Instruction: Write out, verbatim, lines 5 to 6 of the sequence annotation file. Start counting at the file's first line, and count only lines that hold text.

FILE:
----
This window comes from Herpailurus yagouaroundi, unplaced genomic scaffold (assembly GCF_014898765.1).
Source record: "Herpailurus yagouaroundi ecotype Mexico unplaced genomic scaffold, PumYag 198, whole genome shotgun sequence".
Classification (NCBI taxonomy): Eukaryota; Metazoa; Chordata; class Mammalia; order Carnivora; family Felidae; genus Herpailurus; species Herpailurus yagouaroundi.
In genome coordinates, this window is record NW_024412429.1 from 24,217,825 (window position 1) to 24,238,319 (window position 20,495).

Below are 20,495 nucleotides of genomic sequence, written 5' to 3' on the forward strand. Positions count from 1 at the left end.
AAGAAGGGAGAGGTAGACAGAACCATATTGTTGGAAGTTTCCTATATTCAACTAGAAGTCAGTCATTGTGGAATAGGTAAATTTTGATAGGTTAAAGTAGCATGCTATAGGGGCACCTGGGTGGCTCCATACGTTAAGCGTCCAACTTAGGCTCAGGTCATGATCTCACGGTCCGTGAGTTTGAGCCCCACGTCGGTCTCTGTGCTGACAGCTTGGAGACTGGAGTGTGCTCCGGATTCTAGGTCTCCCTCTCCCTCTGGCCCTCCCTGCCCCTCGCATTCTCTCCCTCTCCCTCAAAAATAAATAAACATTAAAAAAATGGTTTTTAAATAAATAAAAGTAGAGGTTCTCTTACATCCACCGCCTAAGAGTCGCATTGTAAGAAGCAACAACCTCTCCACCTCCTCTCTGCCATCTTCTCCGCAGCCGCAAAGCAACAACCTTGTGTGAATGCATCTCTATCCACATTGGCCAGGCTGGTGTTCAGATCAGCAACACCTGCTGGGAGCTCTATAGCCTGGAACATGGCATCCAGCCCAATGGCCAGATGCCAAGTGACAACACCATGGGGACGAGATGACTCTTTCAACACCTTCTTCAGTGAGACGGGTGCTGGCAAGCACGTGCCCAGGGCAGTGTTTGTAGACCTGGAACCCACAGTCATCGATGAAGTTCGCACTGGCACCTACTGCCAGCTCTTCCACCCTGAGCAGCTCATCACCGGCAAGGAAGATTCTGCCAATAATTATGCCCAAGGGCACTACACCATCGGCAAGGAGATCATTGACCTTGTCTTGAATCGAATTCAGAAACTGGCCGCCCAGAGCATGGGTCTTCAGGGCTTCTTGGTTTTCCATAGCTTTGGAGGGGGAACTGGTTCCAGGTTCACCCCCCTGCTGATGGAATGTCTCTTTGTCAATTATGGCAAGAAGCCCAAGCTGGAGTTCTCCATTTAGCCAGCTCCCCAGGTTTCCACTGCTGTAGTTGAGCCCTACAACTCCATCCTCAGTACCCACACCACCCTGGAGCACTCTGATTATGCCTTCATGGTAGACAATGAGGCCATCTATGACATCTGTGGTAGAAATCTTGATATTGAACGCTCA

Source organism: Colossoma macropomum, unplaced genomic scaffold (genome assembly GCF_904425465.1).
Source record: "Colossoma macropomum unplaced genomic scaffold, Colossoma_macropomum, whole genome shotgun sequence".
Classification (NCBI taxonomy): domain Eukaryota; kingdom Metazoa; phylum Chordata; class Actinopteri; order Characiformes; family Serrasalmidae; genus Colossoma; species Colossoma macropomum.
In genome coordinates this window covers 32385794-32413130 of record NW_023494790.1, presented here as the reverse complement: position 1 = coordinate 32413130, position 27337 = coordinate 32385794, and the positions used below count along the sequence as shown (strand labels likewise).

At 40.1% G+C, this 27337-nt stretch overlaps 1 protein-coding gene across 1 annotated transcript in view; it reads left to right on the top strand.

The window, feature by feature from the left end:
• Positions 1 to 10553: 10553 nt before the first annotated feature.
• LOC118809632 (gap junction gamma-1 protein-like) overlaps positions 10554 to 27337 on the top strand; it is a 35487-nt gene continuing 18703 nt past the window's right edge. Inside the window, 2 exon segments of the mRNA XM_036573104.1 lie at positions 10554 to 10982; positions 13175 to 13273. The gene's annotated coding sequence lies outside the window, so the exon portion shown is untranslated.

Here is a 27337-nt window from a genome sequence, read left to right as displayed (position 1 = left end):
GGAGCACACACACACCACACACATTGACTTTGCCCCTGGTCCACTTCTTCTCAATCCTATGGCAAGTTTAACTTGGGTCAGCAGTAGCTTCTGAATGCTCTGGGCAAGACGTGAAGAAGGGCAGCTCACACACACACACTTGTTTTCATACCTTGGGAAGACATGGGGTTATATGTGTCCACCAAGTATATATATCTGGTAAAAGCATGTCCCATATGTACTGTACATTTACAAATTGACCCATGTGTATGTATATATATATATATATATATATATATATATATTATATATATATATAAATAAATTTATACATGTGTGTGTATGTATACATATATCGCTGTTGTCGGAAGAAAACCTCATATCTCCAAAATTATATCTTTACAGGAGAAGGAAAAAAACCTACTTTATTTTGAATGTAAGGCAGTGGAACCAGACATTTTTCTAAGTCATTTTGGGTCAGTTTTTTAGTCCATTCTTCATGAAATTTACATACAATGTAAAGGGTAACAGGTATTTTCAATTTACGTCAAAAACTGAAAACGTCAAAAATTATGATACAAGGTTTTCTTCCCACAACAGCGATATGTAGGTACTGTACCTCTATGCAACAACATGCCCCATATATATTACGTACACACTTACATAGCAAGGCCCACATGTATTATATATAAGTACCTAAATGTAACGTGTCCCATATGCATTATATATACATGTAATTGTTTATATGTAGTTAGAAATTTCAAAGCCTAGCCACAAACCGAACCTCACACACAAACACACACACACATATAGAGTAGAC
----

Below are 20,495 nucleotides of genomic sequence, written 5' to 3' on the forward strand. Positions count from 1 at the left end.
AAGAAGGGAGAGGTAGACAGAACCATATTGTTGGAAGTTTCCTATATTCAACTAGAAGTCAGTCATTGTGGAATAGGTAAATTTTGATAGGTTAAAGTAGCATGCTATAGGGGCACCTGGGTGGCTCCATACGTTAAGCGTCCAACTTAGGCTCAGGTCATGATCTCACGGTCCGTGAGTTTGAGCCCCACGTCGGTCTCTGTGCTGACAGCTTGGAGACTGGAGTGTGCTCCGGATTCTAGGTCTCCCTCTCCCTCTGGCCCTCCCTGCCCCTCGCATTCTCTCCCTCTCCCTCAAAAATAAATAAACATTAAAAAAATGGTTTTTAAATAAATAAAAGTAGAGGTTCTCTTACATCCACCGCCTAAGAGTCGCATTGTAAGAAGCAACAACCTCTCCACCTCCTCTCTGCCATCTTCTCCGCAGCCGCAAAGCAACAACCTTGTGTGAATGCATCTCTATCCACATTGGCCAGGCTGGTGTTCAGATCAGCAACACCTGCTGGGAGCTCTATAGCCTGGAACATGGCATCCAGCCCAATGGCCAGATGCCAAGTGACAACACCATGGGGACGAGATGACTCTTTCAACACCTTCTTCAGTGAGACGGGTGCTGGCAAGCACGTGCCCAGGGCAGTGTTTGTAGACCTGGAACCCACAGTCATCGATGAAGTTCGCACTGGCACCTACTGCCAGCTCTTCCACCCTGAGCAGCTCATCACCGGCAAGGAAGATTCTGCCAATAATTATGCCCAAGGGCACTACACCATCGGCAAGGAGATCATTGACCTTGTCTTGAATCGAATTCAGAAACTGGCCGCCCAGAGCATGGGTCTTCAGGGCTTCTTGGTTTTCCATAGCTTTGGAGGGGGAACTGGTTCCAGGTTCACCCCCCTGCTGATGGAATGTCTCTTTGTCAATTATGGCAAGAAGCCCAAGCTGGAGTTCTCCATTTAGCCAGCTCCCCAGGTTTCCACTGCTGTAGTTGAGCCCTACAACTCCATCCTCAGTACCCACACCACCCTGGAGCACTCTGATTATGCCTTCATGGTAGACAATGAGGCCATCTATGACATCTGTGGTAGAAATCTTGATATTGAACGCTCA